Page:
January 21, 2021 – Jacques Offenbach’s Les Contes d’Hoffmann
On this week’s Thursday Night Opera House please join us for an encore broadcast, hosted by the late Al Ruocchio, of Jacques Offenbach’s last stage work (and only true opera): Les Contes d’Hoffmann (The Tales of Hoffmann). Born Jacob Offenbach in Cologne, Germany in 1819, his father took him to Paris in 1833, where he was enrolled at the Conservatory. After becoming one of Europe’s finest cellists, Offenbach began composing operettas for important theaters like the Bouffes-Parisiens. A string of hits–Orphée aux enfers (1858), La belle Hélène (1864), Barbe-bleue (1866), La vie parisienne (1866), and La Périchole (1868)–soon followed.Offenbach was working on Les Contes d’Hoffmann when he died on October 5, 1880. A fascinating and at times disturbing work, it tells three inter-connected stories in which Hoffmann is thwarted in love by his evil genius. Ideally, the four villains should be sung by the same man, and the four heroines by the same woman, as they are aspects of the same person. The work, existing in piano score only, was orchestrated by Ernest Guiraud, who also made a few additions. Hoffmann was premiered in Paris on February 10, 1881.
The opera opens in Luther’s beer cellar in Nürnberg, Germany, where students await the end of a performance of Don Giovanni, starring Stella (soprano Edita Gruberova), amorously pursued by the poet Hoffmann (tenor Plácido Domingo) and also by the sinister Counselor Lindorf (baritone Andreas Schmidt). To pass the time, Hoffmann tells the story of his three great loves, in all he is aided by his young friend Nicklausse (mezzo-soprano Claudia Eder)–who’s later revealed to be the embodiment of the Muse of Poetry. In Paris, Hoffmann is sold a magical pair of glasses by Coppélius (bass-baritone Gabriel Bacquier) and falls in love with Olympia (Gruberova), the “daughter” of the inventor Spalanzani (tenor Gérard Friedman). She turns out to be a mechanical doll, which Coppélius destroys when he discovers that Spalanzani has double-crossed him.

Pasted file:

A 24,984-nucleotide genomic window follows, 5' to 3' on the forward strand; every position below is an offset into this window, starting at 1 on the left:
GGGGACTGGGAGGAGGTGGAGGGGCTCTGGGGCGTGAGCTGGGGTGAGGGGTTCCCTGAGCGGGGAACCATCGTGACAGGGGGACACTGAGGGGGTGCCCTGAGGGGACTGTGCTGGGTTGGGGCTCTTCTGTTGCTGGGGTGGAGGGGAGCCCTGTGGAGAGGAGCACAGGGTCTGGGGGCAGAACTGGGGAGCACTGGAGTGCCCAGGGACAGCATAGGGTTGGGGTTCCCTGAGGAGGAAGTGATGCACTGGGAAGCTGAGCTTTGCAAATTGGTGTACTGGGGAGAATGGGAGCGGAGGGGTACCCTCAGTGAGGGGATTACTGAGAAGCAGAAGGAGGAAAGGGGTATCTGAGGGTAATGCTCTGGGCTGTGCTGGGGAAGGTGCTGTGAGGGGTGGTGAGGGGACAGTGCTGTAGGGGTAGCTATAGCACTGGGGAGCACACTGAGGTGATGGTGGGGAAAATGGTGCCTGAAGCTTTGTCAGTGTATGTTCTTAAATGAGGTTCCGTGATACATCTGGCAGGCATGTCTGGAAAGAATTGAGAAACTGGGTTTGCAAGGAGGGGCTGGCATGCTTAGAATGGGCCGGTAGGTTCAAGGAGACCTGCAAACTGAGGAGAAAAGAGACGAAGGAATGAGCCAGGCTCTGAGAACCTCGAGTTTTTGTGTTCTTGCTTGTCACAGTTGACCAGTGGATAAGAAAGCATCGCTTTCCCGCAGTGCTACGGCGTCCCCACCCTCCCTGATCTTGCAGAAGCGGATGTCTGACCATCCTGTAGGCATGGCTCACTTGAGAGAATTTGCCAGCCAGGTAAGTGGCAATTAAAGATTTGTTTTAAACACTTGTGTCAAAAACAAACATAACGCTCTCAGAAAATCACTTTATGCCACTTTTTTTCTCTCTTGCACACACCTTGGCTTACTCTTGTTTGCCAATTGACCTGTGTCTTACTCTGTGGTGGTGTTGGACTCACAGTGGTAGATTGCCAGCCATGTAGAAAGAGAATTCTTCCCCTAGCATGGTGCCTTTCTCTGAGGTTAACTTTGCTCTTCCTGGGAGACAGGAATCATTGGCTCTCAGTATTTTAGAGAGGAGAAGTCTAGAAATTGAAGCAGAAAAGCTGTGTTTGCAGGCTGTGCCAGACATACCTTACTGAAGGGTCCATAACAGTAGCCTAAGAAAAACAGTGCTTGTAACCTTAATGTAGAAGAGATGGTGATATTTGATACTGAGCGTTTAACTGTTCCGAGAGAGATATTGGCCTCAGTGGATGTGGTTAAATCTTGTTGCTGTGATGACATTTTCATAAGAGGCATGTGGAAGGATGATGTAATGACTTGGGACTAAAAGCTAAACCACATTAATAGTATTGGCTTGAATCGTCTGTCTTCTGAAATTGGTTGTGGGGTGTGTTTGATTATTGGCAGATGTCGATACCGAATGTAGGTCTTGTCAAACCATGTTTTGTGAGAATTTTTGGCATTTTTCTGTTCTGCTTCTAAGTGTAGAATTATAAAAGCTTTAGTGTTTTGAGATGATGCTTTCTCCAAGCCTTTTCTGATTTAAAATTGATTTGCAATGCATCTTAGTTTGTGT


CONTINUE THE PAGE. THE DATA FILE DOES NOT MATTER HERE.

In Venice, Hoffmann is having an affair with the courtesan Giulietta (Gruberova), who–at the urging of the magician Dapertutto (bass Justino Diaz)–steals his reflection. Hoffmann kills Giulietta’s former lover Schlémil (bass Richard Van Allan) in a duel and flees for his life, having witnessed Giulietta leaving with another man. In Munich, Hoffmann has fallen in love with the singer Antonia (Gruberova). Her father Crespel (bass Harald Stamm) has forbidden her to sing, without telling her the reason: she is consumptive as was her dead mother, also a great singer. The evil quack Dr. Miracle (bass-baritone James Morris) brings to life the portrait of her mother and urges her to sing ever more ecstatically. The strain is too much and she dies in Hoffmann’s arms. Back in the beer cellar, it becomes apparent that all three of Hoffmann’s lovers are aspects of the diva Stella. Hoffmann is now totally drunk, and a triumphant Lindorf escorts Stella away. The opera ends with Nicklausse urging Hoffmann to return to poetry.
Seiji Ozawa conducts the ORTF Chorus and Orchestra in this 1990 Deutsche Grammophon recording.
From a 2000 production, Natalie Dessay sings Olympia’s aria, “Les oiseaux dans la charmille”: http://youtu.be/LwfGFgWRfd4.
Be sure to tune in to The Classical Station this Saturday, January 23rd, at 1:00 p.m. Eastern for the Metropolitan Opera’s January 27, 1961 performance of Giuseppe Verdi’s Il Trovatore. Leontyne Price is Leonora, Franco Corelli is Manrico, Mario Sereni is Count Di Luna, Irene Dallis is Azucena, and William Wilderman is Ferrando. Fausto Cleva conducts.
Next Thursday, January 28th, please join me for a pair of pastiche operas inspired by Mozart’s Die Zauberflöte (The Magic Flute). First performed in 1790 and 1791, Der Stein der Weisen (The Philosopher’s Stone) and Der Wohltätige Derwisch (The Beneficient Dervish) include music by Mozart, Johann Baptist Hennebert, Benedikt Schack, Franz Xaver Gerl, and Emanuel Schickaneder. Martin Perlman conducts Boston Baroque in these 1999 and 2002 Telarc recordings.
The Thursday Night Opera House is heard every Thursday evening at 7:00pm Eastern on 89.7 FM in central North Carolina, online at http://www.theclassicalstation.org, and on our streaming apps.
Robert Chapman, Host of the Thursday Night Opera House